If administrative incompetence were an Olympic sport, Australian football would surely be a medal contender.
The ongoing saga of Jason Culina’s insurance bungle is a source of embarrassment for the game.
How one of the A-League’s marquee players could find himself without the appropriate insurance to provide the resources required to cover the most obvious of possible contingencies in professional sport – player injury - is mind boggling.
The Culina situation is not the only example of administrative nincompoopery that has come at a cost for the games reputation.
It was all smiles in Melbourne last week with the arrival of former Northern Irish international Jim Magilton turning up to take the reins at Melbourne Victory.
Magilton’s exuberance and optimism has wooed the sceptics.
However, it’s going to take more than a school boy smile and a charm offensive from the new Victory boss to explain away Melbourne Victory’s hiring and firing of both its Football director and coach just months after appointing them and telling anyone who would listen that they were the best in the business.
Throw in the exhausting and exasperating pursuit of Harry Kewell, the mystery of the missing coach from Argentina, Abel Balbo, and you can’t help but feel the next Melbourne Victory board meeting should be held under a big top.
The Victory administration won’t be alone at this particular three ring circus.
Gold Coast United’s home attendances have graduated from embarrassing to insulting.
In the last home game against the Melbourne Heart just over two thousand turned out for what, in the end, was a very entertaining game of football.
Whether it’s the stadium, the scheduling of matches or the fact that the beach is a better bet on a sunny day, The administration at Gold Coast United has failed in its most fundamental mission, that is to build a football club that connects with the community it claims to represent.
And that’s the rub here.
Unless the A-League clubs deliver a dividend of involvement and inclusion with their local community, they are doomed to be empty husks, meaningless and irrelevant and eventually gone.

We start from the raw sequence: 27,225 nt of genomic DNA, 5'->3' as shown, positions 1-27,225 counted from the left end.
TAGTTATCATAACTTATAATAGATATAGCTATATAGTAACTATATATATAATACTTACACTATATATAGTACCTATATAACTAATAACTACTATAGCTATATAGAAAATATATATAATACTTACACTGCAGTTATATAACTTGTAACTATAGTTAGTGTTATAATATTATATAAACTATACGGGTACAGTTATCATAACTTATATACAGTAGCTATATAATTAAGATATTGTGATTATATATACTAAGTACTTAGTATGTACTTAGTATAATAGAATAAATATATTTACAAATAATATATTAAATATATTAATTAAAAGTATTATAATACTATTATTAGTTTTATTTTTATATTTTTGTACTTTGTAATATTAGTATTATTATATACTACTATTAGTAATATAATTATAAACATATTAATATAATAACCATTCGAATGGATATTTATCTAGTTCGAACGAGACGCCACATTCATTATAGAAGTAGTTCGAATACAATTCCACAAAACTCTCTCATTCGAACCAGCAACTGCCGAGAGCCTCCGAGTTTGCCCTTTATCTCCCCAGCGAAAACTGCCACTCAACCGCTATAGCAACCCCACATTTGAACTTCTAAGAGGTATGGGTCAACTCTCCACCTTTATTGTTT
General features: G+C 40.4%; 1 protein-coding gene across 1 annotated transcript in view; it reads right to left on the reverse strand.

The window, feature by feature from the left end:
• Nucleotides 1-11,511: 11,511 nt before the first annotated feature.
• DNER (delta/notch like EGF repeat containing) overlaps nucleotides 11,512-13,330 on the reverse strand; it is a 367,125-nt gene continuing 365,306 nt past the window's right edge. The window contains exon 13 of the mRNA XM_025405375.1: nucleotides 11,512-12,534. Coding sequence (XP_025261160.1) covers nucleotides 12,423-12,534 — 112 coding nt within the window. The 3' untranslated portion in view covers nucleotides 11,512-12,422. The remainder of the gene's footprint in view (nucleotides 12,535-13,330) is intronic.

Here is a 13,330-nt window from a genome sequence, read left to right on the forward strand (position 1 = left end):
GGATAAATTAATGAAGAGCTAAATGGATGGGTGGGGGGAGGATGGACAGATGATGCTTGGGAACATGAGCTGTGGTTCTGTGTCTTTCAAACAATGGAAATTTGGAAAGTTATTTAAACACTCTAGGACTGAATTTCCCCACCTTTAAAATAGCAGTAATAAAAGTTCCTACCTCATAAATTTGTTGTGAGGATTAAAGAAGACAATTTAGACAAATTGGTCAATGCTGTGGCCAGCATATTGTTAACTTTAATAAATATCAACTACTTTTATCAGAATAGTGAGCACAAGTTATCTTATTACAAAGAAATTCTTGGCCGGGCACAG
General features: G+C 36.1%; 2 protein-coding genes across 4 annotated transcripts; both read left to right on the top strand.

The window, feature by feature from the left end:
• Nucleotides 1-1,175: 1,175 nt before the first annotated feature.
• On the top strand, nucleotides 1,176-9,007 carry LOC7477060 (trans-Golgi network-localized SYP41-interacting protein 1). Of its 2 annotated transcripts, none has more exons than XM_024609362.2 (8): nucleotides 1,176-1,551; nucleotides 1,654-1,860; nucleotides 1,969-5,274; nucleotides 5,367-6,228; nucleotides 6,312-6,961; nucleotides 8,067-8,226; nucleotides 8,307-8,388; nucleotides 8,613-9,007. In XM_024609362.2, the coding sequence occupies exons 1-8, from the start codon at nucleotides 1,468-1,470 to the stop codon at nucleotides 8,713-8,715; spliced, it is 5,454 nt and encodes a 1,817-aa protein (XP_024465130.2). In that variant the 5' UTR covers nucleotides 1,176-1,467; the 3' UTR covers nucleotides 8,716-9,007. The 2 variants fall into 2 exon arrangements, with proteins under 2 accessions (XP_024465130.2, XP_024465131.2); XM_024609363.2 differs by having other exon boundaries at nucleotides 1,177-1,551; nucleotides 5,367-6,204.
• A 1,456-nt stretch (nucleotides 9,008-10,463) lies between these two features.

The Culina saga asks as many questions of the FFA as it does of the two clubs involved, Gold Coast United and Newcastle Jets.
Just how it allowed a situation to develop that sees one of the games most high profile a decorated players at the centre of an unseemly exchange of claim and counter claim between the clubs, the PFA and the FFA needs examining.
Players in general should be covered for up to two years wages from the date of any injury by insurance taken out by the FFA on the players behalf as part of their collective bargaining agreement.
However, the FFA has established a dual system where the responsibility for insuring marquee players like Jason Culina is the responsibility of the club under a separate agreement the clubs sign as terms of participation.
This column is not the place to go into the details of how Culina’s case slipped through the cracks, however one thing is obvious.
By establishing a dual and parallel system, football administrators managed to create the other thing insurance of any kind is supposed to eliminate - uncertainty.
It’s an own goal of the most embarrassing kind.
The game seems to be improving in leaps and bounds on the pitch. However, it’s stuck in the relegation zone when it comes to the men in suits who sit around its board room tables.